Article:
Thursday, 12 June 2008

Studying infinity

I was shattered last night and watched The Apprentice (see below) and a programme about infinity, called Dangerous Knowledge. Fascinating it was too.

Apparently, infinity comes in different sizes. If you imagine a circle, it is possible to draw an infinite number of lines from the centre to its edge. However, if you then draw another, bigger circle round that circle and extend the lines then you will have gaps beteen the (extended) lines.

But more interesting was listening to how great minds like Cantor, Turing and Godel found that there are limits to maths and science. That the ultimate conclusion of logic, was illogical. Turing died trying to prove unprovability.

This surely cuts to the heart of many academic issues, not least the realisation that maths and science are both an art is surely one. But second, it shows how all the academic disciplines from philosophy to maths are grounded in humanity. They are all flawed, all illogical. And our attempt to understand the world and impose order on it is ultimately doomed.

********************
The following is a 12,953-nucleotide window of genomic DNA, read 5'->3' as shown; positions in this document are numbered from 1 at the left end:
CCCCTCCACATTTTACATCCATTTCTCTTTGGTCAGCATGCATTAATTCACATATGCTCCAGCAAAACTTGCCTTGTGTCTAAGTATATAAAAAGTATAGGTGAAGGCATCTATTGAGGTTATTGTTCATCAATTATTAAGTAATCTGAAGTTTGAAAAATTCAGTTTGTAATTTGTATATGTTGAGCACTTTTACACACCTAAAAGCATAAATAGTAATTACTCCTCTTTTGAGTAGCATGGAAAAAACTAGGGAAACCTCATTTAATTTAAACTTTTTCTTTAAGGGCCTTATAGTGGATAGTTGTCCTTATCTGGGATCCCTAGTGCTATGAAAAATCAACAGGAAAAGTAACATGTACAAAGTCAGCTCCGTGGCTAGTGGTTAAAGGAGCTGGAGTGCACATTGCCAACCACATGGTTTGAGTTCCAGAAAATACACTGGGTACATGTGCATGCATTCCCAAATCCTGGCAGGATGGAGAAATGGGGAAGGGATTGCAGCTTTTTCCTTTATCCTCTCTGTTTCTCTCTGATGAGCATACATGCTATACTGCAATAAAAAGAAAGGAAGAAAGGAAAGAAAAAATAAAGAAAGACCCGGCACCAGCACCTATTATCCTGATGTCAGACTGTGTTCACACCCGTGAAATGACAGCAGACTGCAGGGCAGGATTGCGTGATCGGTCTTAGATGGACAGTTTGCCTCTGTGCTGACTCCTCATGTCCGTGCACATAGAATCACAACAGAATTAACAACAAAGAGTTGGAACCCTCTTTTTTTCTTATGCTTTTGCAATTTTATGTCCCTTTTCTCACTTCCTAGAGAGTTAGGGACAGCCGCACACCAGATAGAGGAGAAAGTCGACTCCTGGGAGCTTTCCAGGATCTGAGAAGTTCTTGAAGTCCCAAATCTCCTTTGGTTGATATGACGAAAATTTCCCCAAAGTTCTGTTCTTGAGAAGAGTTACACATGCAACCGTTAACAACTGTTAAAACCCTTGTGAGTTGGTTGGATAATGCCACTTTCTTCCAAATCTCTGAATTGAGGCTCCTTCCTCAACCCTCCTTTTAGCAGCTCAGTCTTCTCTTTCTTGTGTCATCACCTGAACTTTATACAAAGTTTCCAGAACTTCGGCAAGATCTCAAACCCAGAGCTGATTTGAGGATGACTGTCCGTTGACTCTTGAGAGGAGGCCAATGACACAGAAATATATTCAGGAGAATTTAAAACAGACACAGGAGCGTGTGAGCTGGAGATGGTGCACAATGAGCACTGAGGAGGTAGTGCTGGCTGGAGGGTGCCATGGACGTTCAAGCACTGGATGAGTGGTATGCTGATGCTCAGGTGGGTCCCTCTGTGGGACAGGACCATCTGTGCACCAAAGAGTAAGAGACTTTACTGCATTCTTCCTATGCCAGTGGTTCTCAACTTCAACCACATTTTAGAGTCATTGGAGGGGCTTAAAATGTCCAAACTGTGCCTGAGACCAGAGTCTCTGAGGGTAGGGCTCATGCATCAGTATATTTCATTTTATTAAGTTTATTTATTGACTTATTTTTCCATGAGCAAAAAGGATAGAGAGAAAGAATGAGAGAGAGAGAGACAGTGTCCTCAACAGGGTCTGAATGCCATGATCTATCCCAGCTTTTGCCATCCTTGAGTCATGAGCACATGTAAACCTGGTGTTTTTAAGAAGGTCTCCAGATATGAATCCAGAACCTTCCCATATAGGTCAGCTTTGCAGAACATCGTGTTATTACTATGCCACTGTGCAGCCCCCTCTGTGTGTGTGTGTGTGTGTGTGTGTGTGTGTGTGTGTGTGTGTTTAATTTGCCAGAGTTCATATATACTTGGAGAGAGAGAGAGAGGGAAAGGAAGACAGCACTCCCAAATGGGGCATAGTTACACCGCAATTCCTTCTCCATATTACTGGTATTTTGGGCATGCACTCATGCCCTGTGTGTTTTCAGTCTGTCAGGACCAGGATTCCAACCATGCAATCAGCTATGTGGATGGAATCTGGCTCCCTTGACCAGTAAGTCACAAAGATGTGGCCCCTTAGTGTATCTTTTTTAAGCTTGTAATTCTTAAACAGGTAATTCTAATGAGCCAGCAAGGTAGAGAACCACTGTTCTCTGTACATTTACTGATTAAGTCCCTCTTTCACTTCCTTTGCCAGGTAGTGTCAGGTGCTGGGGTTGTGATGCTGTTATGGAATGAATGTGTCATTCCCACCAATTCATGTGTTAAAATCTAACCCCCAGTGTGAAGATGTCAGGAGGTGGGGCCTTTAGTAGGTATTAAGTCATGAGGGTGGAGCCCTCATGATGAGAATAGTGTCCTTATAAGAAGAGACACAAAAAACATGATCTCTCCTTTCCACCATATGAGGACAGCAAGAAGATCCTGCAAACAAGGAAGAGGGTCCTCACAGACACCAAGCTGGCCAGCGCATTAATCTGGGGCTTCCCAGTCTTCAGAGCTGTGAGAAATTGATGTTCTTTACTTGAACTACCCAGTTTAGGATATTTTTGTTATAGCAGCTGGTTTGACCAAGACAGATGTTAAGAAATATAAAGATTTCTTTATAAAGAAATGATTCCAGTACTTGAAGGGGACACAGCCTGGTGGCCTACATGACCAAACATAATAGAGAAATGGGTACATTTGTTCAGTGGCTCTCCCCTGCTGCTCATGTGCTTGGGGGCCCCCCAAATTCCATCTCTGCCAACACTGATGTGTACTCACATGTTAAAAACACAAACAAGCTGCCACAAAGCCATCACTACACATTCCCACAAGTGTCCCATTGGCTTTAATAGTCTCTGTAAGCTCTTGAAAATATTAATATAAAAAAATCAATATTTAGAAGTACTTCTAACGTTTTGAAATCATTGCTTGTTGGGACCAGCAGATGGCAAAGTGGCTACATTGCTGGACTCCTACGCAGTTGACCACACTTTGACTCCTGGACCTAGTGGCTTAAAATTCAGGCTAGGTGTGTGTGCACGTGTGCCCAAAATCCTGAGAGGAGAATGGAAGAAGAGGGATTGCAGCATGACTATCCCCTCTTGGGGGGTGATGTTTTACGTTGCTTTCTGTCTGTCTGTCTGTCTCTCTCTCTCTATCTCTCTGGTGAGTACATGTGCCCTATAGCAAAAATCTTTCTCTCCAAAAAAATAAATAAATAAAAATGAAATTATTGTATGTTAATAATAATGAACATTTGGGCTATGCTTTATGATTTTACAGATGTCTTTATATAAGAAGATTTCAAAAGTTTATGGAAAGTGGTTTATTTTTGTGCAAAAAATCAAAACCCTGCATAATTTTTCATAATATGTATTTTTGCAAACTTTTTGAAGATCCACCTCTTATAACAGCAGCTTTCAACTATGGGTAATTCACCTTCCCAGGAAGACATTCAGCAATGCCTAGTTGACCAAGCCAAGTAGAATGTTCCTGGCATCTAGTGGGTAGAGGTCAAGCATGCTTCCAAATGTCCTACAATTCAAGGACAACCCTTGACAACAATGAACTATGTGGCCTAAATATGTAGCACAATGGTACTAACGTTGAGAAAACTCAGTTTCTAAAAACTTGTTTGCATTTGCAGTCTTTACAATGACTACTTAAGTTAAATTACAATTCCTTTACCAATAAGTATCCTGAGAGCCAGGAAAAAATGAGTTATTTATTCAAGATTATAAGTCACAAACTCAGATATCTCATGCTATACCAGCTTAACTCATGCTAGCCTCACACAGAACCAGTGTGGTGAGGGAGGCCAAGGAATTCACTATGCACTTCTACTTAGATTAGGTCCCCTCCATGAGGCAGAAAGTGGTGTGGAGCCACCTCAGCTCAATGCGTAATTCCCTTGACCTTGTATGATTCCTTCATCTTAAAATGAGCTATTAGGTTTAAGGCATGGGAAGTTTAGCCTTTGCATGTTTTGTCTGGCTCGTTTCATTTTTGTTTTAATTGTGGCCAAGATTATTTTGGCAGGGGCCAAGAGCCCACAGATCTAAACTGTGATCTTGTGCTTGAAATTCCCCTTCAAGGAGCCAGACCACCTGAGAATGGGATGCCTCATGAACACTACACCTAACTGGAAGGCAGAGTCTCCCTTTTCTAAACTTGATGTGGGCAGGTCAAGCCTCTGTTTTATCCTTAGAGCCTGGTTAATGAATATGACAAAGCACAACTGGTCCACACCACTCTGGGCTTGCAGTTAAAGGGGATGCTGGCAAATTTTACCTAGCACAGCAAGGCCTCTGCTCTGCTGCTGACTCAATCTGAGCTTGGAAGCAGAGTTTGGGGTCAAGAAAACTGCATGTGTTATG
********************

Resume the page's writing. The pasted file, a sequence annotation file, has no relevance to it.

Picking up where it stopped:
This gave me hope for psychology, as by studying the human directly in 'real life' circumstances, one imposes order through science and yet acknowledges the limits of doing this. This is the scientist practitioner approach, which is at the heart of Bloom Psychology.

1 comment:

Reed Burkhart said...

The arguments of Georg Cantor are in error. Correction is available in a new paper introduced below and also at http://limitstomaths.com/.

The father of Taoism, Lao Tzu (aka Lao Tse or Laozi and many other translations) introduces Taoism with the following opening introduction in his book “Tao Teh Ching” (“The Classic Book of the Way and its Power”):

“The way that can be spoken is not the real Way. The name that can be named is not the real Name.”

A new paper, “Limits to Maths”, explains precisely why this is true from the scientific viewpoint. I look forward to reading more on your BLOG about your career shift -- something I am working through myself at the moment -- and welcome any interest you have in the clarifications offered about the foundations of math and human language, generally.